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Continuous EEG Monitoring for the Detection of Seizures in Traumatic Brain Injury, Infarction, and Intracerebral Hemorrhage: “To Detect and Protect”

Vespa, Paul

Journal of Clinical Neurophysiology: April 2005 - Volume 22 - Issue 2 - p 99-106
doi: 10.1097/01.WNP.0000154919.54202.E0
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Brain injury results in a primary pathophysiologic response that enables the brain to have seizures. Seizures occur frequently after traumatic and nontraumatic intracerebral bleeding. These seizures can be nonconvulsive, and if one does not monitor for seizures, one will not know they are occurring. The use of continuous EEG monitoring (cEEG) to detect brain arrhythmias after a primary insult, much in way that cardiac arrhythmias are detected after myocardial infarction, can influence treatment decisions and mitigate some of the pathophysiologic natural history of brain injuries. Seizures after brain injury worsen clinical outcome and need to be treated. In summary, cEEG is a valuable clinical instrument “to detect and protect,” i.e., to detect seizures and protect the brain from seizure-related injury in critically ill patients, whose brains are often in a particularly vulnerable state.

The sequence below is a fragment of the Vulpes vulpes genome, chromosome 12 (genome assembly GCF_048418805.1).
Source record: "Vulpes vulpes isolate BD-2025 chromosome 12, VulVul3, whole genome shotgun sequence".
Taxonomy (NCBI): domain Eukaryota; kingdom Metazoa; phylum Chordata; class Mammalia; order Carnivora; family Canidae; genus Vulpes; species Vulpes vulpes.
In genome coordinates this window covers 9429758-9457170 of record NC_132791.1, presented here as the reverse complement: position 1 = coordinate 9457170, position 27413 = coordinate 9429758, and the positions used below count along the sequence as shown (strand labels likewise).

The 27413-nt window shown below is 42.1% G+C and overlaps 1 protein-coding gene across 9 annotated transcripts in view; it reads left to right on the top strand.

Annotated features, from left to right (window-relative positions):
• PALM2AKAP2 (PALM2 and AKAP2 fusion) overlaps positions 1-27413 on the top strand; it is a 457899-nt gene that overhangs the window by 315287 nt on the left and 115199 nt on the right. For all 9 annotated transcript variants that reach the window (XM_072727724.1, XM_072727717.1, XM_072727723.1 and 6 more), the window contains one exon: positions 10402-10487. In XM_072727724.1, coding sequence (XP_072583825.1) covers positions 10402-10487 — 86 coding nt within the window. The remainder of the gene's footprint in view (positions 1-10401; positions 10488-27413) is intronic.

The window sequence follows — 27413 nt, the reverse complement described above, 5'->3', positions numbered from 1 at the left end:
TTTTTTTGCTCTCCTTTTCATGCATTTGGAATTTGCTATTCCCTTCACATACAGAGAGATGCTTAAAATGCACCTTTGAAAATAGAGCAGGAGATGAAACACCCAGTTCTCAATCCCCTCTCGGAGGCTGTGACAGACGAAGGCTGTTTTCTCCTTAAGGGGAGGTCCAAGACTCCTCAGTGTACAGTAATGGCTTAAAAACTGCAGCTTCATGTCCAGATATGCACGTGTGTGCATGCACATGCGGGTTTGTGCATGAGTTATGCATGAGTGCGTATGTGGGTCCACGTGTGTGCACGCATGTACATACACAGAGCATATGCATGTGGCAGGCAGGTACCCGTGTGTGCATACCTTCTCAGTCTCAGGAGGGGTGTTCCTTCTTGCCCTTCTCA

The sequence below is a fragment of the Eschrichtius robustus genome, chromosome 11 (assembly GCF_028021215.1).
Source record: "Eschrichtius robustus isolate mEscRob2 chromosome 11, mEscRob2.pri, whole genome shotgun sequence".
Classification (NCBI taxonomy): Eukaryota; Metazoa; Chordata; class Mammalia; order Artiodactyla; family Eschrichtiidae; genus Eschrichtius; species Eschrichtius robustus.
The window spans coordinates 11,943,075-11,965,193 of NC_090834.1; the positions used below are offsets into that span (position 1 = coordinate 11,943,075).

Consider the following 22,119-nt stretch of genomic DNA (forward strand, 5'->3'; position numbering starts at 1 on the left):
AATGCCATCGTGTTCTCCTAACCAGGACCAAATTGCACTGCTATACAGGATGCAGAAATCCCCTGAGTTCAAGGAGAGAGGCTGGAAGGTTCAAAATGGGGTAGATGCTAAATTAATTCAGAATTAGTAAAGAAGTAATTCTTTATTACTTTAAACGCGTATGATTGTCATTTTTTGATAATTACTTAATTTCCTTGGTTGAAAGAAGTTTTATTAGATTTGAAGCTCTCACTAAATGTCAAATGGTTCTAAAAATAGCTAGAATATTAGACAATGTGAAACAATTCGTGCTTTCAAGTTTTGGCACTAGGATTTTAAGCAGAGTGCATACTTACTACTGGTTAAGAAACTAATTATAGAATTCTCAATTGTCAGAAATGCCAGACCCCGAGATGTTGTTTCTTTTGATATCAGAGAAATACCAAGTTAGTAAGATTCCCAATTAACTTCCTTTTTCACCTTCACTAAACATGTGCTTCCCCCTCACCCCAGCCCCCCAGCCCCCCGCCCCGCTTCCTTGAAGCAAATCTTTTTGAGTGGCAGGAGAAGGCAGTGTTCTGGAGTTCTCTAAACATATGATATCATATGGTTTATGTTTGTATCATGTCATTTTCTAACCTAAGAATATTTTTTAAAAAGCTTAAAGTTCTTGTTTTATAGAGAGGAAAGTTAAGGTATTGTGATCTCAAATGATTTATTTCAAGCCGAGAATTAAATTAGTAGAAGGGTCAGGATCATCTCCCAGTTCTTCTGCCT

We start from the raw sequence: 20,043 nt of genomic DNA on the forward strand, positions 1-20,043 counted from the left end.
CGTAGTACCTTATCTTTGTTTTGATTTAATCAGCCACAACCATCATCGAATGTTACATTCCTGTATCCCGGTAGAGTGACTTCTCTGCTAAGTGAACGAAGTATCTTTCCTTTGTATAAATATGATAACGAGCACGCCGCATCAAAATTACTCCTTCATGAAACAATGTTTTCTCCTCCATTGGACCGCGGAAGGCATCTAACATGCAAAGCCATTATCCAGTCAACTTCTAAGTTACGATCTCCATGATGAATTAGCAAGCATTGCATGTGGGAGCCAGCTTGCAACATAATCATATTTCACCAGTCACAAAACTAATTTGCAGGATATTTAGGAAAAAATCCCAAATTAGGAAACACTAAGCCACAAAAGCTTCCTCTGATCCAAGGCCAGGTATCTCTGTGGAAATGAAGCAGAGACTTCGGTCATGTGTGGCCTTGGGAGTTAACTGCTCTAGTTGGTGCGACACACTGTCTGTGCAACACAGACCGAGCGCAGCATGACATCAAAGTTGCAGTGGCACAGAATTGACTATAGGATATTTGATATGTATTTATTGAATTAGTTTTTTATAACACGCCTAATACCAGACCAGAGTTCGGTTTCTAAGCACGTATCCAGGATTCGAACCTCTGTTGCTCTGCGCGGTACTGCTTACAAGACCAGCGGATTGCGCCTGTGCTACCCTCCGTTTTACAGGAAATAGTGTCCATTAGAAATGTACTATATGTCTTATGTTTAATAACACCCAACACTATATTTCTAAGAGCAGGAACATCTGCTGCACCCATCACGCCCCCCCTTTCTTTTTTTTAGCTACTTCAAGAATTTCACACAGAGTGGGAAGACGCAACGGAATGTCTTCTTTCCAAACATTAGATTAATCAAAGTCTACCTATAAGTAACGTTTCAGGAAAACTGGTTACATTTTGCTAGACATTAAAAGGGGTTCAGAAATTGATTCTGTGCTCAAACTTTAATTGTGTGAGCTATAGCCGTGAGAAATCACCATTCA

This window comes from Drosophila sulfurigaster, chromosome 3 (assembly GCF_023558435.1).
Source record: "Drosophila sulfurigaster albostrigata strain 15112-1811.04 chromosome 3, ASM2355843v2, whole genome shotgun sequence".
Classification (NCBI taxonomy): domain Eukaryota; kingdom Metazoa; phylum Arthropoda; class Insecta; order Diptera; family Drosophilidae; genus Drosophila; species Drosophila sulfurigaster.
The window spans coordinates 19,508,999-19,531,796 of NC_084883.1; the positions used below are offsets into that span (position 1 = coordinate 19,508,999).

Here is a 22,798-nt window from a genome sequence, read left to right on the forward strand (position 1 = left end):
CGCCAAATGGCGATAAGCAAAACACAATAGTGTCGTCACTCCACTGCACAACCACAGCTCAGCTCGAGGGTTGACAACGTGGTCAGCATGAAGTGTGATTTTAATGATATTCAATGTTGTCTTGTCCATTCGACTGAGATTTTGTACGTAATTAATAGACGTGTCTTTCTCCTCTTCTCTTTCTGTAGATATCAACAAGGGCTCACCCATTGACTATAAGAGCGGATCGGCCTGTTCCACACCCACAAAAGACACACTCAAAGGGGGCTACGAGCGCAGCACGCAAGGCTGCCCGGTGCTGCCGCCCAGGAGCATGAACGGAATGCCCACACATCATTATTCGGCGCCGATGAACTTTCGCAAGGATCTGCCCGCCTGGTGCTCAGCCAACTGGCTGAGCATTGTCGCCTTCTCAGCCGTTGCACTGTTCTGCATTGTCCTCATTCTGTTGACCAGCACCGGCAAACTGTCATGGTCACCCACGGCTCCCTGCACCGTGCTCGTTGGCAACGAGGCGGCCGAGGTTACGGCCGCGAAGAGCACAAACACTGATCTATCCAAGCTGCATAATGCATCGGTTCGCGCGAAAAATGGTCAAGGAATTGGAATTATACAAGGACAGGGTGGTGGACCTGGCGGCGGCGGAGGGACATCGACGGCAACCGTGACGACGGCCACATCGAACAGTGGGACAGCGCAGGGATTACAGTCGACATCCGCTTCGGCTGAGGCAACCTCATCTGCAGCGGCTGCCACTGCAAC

Division of Neurosurgery, Department of Neurology, University of California, Los Angeles, School of Medicine, Los Angeles, California, U.S.A.

Address correspondence and reprint requests to Dr. Paul M. Vespa, UCLA School of Medicine, Division of Neurosurgery, 10833 Le Conte Ave, CHS 18–218; Los Angeles, CA 90095, U.S.A.; e-mail: Pvespa@mednet.ucla.edu.

Copyright © 2005 American Clinical Neurophysiology Society